Wednesday, 24 February 2021 15:55

Possible scanner shortages likely

Written by  Staff Reporters
Farmers are being encouraged to book their sheep scanners in early this year due to possible shortages due to border restrictions. Farmers are being encouraged to book their sheep scanners in early this year due to possible shortages due to border restrictions.

While most rams have yet to go out, farmers are being encouraged to book their sheep scanners in early.

The call comes in case of any possible shortages of scanner availability due to Covid-19 border entry restrictions.

Beef+Lamb New Zealand’s senior advisor biosecurity and animal welfare, Will Halliday, says getting an understanding of the scale of the shortage now will enable the industry and Government to put steps in place to allow the entry of these critical workers, provided they meet the criteria.

He says the Ministry for Primary Industries has expressed concern about the lack of people not booking space in isolation hotels for critical primary sector workers such as scanners.

The critical worker border exemption is now led by Immigration NZ (INZ) and employers must apply to INZ on behalf of their employees to ensure they meet the criteria for ‘critical worker’.

Halliday says he has been engaging with the Government, Federated Farmers, the New Zealand Veterinary Association and sheep and beef vets to highlight the issue and he is encouraging sheep farmers to book their pregnancy scanners now.

“While it seems very early to be thinking about scanning, Covid-19 restrictions mean we cannot call up scanners from other parts of the world as we have in the past. It is important farmers and the industry plan ahead so applications can be made for critical worker border exemptions and where permitted, managed isolation booked well ahead of winter.”

He says employers bringing scanners into the country should not be deterred if they were turned down last year.

“Processes have changed and I would encourage them to apply again.”

Scanning is an important management tool which has significant benefits for feed management and animal welfare. Traditionally, scanners have been brought in from the Northern Hemisphere and Australia to help local scanners carry out pregnancy scanning from May through to August.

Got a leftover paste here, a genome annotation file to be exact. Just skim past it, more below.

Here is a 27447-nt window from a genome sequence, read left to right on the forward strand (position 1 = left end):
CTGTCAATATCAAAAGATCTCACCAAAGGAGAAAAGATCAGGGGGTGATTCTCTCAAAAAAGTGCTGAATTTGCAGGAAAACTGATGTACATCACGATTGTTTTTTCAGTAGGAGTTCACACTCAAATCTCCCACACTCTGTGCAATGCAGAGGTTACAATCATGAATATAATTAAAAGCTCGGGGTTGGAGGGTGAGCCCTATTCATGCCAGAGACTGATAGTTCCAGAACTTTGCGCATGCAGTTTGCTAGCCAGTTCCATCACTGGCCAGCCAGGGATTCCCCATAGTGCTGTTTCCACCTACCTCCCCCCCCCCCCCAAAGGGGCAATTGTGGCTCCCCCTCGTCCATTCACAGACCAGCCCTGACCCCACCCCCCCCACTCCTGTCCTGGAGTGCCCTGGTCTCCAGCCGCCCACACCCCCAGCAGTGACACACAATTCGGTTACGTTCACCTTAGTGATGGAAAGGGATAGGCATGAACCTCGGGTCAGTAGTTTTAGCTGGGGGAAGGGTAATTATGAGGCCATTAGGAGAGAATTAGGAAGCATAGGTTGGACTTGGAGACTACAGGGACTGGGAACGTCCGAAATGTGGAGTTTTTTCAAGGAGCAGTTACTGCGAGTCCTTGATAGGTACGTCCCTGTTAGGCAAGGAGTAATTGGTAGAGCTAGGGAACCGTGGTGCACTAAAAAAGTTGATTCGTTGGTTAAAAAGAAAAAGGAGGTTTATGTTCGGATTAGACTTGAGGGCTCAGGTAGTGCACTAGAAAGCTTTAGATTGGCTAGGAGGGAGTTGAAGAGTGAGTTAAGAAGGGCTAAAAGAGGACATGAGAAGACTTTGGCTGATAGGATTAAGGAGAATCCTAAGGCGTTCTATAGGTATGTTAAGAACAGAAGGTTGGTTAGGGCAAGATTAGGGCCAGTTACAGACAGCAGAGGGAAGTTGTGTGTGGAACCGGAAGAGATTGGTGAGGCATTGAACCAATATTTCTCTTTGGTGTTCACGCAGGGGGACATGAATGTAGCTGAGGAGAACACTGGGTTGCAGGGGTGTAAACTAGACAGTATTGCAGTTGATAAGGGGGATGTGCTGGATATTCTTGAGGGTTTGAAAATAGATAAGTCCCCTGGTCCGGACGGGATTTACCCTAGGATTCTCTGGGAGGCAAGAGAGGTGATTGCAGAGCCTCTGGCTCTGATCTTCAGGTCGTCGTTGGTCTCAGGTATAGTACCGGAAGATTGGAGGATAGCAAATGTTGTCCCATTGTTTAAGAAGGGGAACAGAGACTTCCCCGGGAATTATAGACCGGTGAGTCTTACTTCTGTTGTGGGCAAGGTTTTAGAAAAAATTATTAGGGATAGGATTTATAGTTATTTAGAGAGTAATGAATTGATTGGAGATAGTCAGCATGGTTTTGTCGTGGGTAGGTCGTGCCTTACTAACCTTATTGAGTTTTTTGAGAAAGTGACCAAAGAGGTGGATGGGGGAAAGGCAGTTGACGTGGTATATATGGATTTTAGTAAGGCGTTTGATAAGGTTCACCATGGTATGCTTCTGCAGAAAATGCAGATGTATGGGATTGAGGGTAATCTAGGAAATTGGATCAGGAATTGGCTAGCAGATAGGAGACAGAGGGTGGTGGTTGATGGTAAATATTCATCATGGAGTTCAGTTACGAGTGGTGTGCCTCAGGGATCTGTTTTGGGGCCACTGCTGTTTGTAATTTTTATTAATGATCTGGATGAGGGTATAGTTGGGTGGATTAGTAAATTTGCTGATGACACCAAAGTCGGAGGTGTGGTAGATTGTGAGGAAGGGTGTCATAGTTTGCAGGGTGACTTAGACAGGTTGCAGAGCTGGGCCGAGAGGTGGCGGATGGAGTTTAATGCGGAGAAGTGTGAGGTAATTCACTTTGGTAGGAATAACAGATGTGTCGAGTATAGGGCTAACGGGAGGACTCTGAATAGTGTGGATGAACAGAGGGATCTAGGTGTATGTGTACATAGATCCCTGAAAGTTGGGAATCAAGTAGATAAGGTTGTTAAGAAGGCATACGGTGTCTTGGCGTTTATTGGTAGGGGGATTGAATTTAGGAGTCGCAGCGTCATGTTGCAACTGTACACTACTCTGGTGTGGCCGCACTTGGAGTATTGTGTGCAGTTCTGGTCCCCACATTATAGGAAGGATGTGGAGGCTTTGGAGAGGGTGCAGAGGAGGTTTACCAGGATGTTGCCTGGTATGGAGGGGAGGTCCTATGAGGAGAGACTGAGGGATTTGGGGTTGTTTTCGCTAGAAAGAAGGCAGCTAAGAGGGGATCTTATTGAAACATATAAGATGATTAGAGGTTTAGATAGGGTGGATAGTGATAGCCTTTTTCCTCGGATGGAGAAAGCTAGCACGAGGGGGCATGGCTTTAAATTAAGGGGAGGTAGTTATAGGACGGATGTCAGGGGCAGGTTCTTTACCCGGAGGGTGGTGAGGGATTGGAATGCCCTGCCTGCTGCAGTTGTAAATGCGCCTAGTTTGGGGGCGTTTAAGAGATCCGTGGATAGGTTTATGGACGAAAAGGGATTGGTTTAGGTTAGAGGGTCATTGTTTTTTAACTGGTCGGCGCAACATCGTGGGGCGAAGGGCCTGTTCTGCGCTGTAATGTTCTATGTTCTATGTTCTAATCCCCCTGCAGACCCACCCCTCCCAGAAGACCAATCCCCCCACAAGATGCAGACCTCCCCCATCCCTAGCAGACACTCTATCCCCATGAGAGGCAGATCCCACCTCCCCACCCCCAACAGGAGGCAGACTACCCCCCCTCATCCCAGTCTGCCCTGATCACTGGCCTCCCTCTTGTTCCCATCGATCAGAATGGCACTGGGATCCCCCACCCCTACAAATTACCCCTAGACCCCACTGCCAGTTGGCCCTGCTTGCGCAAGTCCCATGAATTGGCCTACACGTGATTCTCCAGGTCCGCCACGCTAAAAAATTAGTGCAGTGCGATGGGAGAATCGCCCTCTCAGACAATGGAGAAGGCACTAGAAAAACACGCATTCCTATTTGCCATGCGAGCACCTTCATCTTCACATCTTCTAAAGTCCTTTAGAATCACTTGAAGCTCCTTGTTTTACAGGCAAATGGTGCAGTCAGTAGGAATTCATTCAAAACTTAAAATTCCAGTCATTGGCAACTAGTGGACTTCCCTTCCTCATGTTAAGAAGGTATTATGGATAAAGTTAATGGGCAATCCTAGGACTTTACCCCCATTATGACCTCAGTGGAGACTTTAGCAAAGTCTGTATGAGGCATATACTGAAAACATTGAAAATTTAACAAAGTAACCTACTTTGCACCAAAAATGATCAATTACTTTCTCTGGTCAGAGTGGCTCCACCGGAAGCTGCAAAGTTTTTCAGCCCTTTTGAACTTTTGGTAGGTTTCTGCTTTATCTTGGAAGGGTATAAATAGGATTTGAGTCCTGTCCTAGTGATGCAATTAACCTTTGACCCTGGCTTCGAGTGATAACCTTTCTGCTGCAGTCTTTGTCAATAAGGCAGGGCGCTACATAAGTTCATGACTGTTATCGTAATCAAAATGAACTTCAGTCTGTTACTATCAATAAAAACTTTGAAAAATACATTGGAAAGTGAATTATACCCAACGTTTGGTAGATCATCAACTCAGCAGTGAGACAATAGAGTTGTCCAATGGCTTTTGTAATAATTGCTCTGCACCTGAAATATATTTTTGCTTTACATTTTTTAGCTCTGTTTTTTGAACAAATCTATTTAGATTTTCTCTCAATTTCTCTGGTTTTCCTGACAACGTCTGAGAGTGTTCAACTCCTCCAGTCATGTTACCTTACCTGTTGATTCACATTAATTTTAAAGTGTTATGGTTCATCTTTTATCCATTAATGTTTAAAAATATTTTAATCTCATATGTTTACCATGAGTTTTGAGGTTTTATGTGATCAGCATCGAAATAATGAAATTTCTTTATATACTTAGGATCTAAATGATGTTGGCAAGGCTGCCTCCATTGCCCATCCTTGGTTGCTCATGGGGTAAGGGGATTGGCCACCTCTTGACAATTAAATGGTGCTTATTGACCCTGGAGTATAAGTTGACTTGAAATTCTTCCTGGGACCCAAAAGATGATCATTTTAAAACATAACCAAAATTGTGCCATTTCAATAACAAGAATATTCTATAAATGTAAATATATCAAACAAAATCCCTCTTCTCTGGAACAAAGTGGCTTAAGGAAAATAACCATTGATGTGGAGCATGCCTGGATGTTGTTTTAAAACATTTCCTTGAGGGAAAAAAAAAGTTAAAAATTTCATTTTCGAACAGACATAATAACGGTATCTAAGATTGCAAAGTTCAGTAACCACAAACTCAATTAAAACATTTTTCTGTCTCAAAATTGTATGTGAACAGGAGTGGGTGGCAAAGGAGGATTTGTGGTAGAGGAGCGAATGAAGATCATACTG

More like this

Fine for teat amputations

A South Auckland dairy farmer has been fined $3,250 for unlawfully amputating the teats of seven cows using rubber rings as a tourniquet.

Let's split fact from fiction

OPINION: After attending the Beef + Lamb NZ roadshow in Timaru, I have a level of discomfort around parts of the presentation.

National

Clear message for Govt - MP

MP for Southland Joseph Mooney, National, says farmers sent a clear message to the government by taking to the streets…

Machinery & Products

One-pass cultivator moves 70% less soil

According to Kverneland distributor, Power Farming, the KultiStrip system will bring opportunities to farm environmentally, while improving yields and profitability.

Claas buys into bots

German harvesting specialist and tractor manufacturer Claas has acquired a minority shareholding in Dutch start-up company AgXeed, the developer of…

» The RNG Weather Report

» Latest Print Issues Online

The Hound

Thanks - not!

OPINION: Your canine crusader reckons one of the few things you can guarantee in farming - a bit like rates…

Careful

OPINION: A mate of the Hound's reckons the PM needs to be a bit careful about who or what she…

» Connect with Rural News

» eNewsletter

Subscribe to our weekly newsletter